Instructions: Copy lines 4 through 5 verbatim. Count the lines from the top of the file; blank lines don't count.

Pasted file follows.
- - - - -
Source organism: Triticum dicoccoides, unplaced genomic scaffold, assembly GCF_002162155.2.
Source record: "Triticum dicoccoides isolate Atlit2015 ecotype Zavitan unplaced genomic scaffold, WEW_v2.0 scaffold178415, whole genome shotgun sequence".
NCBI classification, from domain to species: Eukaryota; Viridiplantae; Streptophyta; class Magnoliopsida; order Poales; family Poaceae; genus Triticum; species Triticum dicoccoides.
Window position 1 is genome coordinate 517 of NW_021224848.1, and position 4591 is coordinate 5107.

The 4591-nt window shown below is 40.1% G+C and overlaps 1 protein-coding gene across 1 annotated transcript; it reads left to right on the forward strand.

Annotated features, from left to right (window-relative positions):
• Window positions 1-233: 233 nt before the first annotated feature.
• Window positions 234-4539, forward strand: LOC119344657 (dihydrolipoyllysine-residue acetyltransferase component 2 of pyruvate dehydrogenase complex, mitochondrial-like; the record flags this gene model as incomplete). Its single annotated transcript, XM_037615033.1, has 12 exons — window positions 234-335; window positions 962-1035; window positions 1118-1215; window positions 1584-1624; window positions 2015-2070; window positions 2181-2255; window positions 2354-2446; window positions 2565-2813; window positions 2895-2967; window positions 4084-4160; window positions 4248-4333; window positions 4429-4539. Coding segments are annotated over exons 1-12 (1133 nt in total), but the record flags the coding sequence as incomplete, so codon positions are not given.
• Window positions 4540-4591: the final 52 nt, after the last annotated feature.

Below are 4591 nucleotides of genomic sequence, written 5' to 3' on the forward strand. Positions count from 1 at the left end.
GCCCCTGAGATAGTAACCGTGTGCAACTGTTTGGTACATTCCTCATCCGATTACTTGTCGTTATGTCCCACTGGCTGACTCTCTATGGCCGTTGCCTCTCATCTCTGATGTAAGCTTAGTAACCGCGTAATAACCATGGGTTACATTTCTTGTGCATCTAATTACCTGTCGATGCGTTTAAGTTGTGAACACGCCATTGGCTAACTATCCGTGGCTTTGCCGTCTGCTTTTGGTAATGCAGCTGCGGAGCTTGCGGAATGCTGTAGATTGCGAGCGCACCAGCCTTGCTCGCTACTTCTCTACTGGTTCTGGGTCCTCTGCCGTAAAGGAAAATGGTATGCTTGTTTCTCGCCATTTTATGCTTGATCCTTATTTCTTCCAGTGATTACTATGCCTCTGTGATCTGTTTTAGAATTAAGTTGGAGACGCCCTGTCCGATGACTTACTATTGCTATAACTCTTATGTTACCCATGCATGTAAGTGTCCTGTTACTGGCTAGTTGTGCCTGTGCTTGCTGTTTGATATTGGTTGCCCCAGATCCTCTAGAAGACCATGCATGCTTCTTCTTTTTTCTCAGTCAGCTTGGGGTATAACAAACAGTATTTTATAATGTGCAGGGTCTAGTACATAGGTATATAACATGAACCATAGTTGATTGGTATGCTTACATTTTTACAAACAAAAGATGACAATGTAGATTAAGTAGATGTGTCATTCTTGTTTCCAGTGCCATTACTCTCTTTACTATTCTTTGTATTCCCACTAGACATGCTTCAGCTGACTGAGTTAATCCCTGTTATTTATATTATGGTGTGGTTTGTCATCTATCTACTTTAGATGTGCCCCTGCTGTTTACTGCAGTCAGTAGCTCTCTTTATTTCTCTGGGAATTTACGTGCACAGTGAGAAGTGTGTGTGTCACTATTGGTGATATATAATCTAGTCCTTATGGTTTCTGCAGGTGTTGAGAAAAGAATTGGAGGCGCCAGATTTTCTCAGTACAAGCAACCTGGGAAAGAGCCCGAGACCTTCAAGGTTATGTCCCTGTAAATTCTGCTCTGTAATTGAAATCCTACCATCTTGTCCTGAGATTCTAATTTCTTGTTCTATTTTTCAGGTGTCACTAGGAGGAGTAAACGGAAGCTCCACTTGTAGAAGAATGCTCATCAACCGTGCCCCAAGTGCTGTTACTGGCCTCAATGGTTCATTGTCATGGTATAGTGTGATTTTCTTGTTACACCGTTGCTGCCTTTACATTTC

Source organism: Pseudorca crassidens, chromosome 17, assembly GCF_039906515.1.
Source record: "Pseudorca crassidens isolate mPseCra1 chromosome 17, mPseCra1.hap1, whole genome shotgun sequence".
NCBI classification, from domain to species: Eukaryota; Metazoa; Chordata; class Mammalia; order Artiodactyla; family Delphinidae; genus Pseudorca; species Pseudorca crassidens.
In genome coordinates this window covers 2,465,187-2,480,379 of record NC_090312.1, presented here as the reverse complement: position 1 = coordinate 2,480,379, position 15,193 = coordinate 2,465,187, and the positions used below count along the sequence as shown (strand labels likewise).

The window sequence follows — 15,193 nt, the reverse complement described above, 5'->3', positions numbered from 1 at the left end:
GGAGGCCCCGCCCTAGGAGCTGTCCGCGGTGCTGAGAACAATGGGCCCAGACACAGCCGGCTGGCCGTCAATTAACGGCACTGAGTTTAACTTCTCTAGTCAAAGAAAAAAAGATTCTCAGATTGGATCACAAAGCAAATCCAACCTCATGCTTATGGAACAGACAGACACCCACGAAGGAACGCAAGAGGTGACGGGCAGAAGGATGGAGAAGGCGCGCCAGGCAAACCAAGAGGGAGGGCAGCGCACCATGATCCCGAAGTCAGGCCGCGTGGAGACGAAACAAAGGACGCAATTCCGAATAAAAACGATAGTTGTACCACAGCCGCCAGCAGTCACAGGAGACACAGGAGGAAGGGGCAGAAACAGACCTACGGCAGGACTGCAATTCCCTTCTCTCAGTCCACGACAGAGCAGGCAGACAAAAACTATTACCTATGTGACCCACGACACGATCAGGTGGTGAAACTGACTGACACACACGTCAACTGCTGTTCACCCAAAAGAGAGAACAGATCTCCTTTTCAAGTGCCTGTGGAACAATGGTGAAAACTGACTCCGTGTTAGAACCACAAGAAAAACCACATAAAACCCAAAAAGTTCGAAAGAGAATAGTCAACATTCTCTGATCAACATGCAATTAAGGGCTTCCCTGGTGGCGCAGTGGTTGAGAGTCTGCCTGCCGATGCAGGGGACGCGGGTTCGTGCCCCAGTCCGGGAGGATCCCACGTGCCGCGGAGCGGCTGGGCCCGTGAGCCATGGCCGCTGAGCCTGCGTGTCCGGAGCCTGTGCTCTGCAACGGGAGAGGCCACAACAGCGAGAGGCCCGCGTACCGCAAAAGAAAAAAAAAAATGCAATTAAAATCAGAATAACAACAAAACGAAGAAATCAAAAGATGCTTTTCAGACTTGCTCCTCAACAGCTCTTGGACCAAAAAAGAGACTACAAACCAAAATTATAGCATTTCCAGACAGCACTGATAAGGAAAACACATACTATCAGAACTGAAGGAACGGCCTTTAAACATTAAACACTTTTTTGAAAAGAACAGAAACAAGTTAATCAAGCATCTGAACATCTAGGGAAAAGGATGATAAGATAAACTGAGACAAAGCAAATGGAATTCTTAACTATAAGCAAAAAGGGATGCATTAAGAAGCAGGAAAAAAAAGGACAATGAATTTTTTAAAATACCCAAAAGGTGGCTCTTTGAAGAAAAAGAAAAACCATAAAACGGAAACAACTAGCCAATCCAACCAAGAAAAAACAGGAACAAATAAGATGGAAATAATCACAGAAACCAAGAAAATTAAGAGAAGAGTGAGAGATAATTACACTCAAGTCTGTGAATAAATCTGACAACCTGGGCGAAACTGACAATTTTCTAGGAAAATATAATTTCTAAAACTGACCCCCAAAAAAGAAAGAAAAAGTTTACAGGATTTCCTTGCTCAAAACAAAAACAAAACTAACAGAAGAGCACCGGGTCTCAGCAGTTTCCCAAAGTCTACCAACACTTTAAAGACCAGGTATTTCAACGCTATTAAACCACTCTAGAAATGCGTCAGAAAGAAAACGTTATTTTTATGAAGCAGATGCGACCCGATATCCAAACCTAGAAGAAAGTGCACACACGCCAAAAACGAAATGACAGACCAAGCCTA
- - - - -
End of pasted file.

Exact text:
Window position 1 is genome coordinate 517 of NW_021224848.1, and position 4591 is coordinate 5107.

The 4591-nt window shown below is 40.1% G+C and overlaps 1 protein-coding gene across 1 annotated transcript; it reads left to right on the forward strand.